Monday, November 7, 2011
Star Olympic Racing Class
In 1906 George Corry, the leader of a small group of yachtsmen from New York City asked his friend, William Gardner to design a small, inexpensive, chine-built sail boat with a keel.
In his 1931 log, Mr. Gardner noted: "When I designed the Star, my aim was to produce a boat that was fast, handy, seaworthy, and that could be built at a moderate cost. These qualities I was evidently fortunate enough to have obtained."
The original Star cost $260.
In the fall of 1910, Francis Sweisguth, Gardner's draftsman and one of the original Star skippers, drew plans for the boat.
The Star became an Olympic racing class in 1932 and has produced champion skippers such as Paul Elvstrøm, Dennis Conner, Robert Halperin, Buddy Melges and Fredrik Lööf.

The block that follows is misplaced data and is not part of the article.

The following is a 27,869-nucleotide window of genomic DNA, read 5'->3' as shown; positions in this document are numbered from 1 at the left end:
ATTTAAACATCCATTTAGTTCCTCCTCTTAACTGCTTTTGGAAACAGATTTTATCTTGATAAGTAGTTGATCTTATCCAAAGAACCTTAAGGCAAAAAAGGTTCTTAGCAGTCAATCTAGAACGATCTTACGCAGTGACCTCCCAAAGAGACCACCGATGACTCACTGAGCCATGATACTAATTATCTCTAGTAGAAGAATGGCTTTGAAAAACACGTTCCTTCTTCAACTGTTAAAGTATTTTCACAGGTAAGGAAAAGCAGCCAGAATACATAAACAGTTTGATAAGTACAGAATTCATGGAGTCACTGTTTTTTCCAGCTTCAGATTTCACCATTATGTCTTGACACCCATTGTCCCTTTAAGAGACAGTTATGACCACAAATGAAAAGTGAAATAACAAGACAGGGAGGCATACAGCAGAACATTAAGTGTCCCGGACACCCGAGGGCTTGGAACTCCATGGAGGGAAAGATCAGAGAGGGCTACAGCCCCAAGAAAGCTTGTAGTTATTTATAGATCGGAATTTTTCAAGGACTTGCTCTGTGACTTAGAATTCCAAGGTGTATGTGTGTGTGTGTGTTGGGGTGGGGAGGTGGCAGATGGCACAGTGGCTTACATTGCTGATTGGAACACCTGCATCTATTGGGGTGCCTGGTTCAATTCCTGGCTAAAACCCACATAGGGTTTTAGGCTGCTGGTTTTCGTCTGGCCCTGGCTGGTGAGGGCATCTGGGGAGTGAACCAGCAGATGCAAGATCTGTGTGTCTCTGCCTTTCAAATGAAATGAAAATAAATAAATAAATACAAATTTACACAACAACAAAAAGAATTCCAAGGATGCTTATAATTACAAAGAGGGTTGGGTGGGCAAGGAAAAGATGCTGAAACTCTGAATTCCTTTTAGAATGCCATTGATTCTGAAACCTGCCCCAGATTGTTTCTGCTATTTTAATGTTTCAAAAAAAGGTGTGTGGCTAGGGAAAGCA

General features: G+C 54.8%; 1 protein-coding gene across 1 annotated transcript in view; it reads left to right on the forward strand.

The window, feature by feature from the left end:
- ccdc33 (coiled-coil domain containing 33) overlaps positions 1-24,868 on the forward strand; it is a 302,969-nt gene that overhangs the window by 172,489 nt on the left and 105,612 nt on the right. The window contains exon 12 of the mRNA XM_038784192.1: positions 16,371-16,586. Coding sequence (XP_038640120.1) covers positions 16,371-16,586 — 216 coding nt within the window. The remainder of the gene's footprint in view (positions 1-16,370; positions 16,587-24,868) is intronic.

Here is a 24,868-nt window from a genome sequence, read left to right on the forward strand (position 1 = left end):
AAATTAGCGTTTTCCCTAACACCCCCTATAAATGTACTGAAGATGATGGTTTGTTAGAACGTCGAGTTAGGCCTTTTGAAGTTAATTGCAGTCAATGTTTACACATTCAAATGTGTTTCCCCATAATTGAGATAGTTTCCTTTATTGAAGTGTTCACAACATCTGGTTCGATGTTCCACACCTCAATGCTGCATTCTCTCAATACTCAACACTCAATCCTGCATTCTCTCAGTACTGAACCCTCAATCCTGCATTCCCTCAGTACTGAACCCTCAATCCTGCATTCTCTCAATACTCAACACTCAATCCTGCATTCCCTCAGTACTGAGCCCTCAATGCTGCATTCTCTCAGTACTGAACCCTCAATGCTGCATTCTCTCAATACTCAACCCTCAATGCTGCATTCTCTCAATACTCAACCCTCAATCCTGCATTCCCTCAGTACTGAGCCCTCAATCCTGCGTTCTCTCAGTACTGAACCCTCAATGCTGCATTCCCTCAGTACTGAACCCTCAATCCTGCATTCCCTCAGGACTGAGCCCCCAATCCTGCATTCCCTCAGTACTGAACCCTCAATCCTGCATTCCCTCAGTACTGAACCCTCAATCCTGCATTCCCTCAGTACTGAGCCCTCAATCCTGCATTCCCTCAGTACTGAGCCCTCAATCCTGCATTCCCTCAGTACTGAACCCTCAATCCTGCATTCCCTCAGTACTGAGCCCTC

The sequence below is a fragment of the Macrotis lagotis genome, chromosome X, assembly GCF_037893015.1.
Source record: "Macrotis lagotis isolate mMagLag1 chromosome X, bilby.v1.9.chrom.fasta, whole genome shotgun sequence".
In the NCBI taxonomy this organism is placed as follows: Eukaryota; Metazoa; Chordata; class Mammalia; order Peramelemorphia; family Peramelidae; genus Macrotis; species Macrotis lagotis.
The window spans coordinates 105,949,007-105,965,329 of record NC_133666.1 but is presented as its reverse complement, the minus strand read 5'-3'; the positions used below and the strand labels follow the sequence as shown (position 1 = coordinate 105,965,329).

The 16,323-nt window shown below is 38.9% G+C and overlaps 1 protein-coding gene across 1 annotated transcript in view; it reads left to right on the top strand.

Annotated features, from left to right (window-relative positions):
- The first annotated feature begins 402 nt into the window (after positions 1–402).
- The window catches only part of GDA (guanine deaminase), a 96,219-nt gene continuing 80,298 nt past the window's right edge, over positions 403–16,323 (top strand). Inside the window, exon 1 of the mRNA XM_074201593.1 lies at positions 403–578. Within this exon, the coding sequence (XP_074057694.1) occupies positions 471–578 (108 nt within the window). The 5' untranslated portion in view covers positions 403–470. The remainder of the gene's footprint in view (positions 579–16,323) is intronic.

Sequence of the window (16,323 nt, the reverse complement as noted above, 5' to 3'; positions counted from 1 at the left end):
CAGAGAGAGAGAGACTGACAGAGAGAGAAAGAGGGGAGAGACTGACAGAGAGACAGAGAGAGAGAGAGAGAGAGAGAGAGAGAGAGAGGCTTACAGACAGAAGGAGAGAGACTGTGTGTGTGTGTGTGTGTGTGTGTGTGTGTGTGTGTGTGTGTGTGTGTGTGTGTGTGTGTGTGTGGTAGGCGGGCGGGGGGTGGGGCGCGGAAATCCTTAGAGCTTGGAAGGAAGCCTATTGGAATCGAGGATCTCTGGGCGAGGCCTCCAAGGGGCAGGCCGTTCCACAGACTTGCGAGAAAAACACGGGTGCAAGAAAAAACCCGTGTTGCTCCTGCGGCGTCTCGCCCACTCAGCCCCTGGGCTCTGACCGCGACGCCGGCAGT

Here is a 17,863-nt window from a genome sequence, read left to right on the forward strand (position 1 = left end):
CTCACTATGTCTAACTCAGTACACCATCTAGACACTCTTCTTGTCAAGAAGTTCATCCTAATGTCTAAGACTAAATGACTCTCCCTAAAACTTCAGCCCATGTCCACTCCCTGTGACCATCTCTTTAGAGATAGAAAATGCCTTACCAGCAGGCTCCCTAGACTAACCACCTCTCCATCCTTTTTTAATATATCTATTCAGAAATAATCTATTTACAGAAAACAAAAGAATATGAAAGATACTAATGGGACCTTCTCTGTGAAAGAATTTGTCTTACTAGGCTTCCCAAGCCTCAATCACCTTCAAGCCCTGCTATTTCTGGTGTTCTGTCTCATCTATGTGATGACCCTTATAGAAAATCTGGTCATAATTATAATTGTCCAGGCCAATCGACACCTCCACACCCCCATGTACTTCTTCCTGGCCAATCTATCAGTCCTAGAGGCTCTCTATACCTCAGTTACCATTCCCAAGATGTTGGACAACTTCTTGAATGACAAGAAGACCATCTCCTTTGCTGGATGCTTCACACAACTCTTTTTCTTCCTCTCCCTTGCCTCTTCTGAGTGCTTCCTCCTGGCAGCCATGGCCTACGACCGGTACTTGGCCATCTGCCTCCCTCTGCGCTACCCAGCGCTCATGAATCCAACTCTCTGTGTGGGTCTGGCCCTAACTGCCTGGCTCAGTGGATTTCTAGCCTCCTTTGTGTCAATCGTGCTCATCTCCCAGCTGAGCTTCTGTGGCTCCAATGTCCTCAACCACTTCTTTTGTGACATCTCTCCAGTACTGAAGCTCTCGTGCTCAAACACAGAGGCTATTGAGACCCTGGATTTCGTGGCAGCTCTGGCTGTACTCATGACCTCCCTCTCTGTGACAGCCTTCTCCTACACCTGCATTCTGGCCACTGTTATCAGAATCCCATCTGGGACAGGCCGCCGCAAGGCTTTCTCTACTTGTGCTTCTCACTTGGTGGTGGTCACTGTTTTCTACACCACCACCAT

The Star, as originally drawn by Sweisguth, was a gaff rigged boat with a long boom, typical of racing sailboats of the day. The luff of the mainsail was 24'11" compared to 30’6" used on modern rigs and the foot of the mainsail was 18’4" compared to 14’7" today. In the late 1910's and early 1920’s, Sweisguth modernized the rig from a gaff to a Marconi. During that time, a boat might use either rig.
The Star class gave us sailboat racing as we know it today, with such modern design considerations as:
Jumper Struts vs. Headstay
Tuned Wooden Spars
Jib Luff Wire Systems
Jib Sheet Systems
The Star can have a dazzling array of sail controls. The boat being restored in Doryman's boatyard has a half-moon shaped traveler set in the deck, just forward of the cockpit, for it's boomvang!
It is built of 12" spruce planks over fir frames, with some very nice tongue-in-grove joinery. A very sound boat, built in the mid-60's and still competitive today. When complete she will be ready to join her sisters on the modern racing circuit.
LOA: 22ft 7in(6.9m)
LWL: 15ft 6in (4.7m)
Beam: 5ft 7in (1.7m)
Sail area: 285sqft (26.5m2)
Displacement: 1479lb (671kg)